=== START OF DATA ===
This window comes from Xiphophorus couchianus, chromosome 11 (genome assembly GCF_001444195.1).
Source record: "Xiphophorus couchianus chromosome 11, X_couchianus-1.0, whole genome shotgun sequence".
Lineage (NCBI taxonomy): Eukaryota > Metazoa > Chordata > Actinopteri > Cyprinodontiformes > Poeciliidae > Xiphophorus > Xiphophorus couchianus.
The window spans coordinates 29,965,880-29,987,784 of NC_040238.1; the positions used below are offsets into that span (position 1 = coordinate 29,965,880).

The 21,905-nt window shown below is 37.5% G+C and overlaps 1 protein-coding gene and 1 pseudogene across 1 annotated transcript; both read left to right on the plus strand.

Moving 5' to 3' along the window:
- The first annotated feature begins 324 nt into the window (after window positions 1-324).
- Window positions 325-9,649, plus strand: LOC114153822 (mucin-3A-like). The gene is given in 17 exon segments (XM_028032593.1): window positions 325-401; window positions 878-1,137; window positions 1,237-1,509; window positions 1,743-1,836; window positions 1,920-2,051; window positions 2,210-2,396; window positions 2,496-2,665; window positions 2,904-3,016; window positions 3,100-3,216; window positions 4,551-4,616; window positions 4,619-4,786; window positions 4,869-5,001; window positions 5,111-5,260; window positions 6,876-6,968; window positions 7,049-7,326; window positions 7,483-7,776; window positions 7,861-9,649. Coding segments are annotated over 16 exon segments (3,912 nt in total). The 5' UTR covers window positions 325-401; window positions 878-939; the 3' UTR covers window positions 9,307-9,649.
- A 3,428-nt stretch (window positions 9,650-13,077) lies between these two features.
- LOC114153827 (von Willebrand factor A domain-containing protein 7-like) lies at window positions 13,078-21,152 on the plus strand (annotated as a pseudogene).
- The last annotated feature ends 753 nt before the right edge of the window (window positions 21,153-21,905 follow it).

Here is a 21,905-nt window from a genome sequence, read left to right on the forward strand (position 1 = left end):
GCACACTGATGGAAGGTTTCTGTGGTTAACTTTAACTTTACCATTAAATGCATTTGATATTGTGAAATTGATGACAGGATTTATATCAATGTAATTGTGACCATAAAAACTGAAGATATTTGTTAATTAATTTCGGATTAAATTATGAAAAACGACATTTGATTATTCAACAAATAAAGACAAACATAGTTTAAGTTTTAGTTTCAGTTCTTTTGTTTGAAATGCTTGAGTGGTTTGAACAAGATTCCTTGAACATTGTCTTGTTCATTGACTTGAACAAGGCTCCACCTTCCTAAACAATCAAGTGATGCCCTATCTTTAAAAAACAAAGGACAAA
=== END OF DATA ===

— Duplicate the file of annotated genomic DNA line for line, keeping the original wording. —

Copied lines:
This window comes from Xiphophorus couchianus, chromosome 11 (genome assembly GCF_001444195.1).
Source record: "Xiphophorus couchianus chromosome 11, X_couchianus-1.0, whole genome shotgun sequence".
Lineage (NCBI taxonomy): Eukaryota > Metazoa > Chordata > Actinopteri > Cyprinodontiformes > Poeciliidae > Xiphophorus > Xiphophorus couchianus.
The window spans coordinates 29,965,880-29,987,784 of NC_040238.1; the positions used below are offsets into that span (position 1 = coordinate 29,965,880).

The 21,905-nt window shown below is 37.5% G+C and overlaps 1 protein-coding gene and 1 pseudogene across 1 annotated transcript; both read left to right on the plus strand.

Moving 5' to 3' along the window:
- The first annotated feature begins 324 nt into the window (after window positions 1-324).
- Window positions 325-9,649, plus strand: LOC114153822 (mucin-3A-like). The gene is given in 17 exon segments (XM_028032593.1): window positions 325-401; window positions 878-1,137; window positions 1,237-1,509; window positions 1,743-1,836; window positions 1,920-2,051; window positions 2,210-2,396; window positions 2,496-2,665; window positions 2,904-3,016; window positions 3,100-3,216; window positions 4,551-4,616; window positions 4,619-4,786; window positions 4,869-5,001; window positions 5,111-5,260; window positions 6,876-6,968; window positions 7,049-7,326; window positions 7,483-7,776; window positions 7,861-9,649. Coding segments are annotated over 16 exon segments (3,912 nt in total). The 5' UTR covers window positions 325-401; window positions 878-939; the 3' UTR covers window positions 9,307-9,649.
- A 3,428-nt stretch (window positions 9,650-13,077) lies between these two features.
- LOC114153827 (von Willebrand factor A domain-containing protein 7-like) lies at window positions 13,078-21,152 on the plus strand (annotated as a pseudogene).
- The last annotated feature ends 753 nt before the right edge of the window (window positions 21,153-21,905 follow it).

Here is a 21,905-nt window from a genome sequence, read left to right on the forward strand (position 1 = left end):
GCACACTGATGGAAGGTTTCTGTGGTTAACTTTAACTTTACCATTAAATGCATTTGATATTGTGAAATTGATGACAGGATTTATATCAATGTAATTGTGACCATAAAAACTGAAGATATTTGTTAATTAATTTCGGATTAAATTATGAAAAACGACATTTGATTATTCAACAAATAAAGACAAACATAGTTTAAGTTTTAGTTTCAGTTCTTTTGTTTGAAATGCTTGAGTGGTTTGAACAAGATTCCTTGAACATTGTCTTGTTCATTGACTTGAACAAGGCTCCACCTTCCTAAACAATCAAGTGATGCCCTATCTTTAAAAAACAAAGGACAAA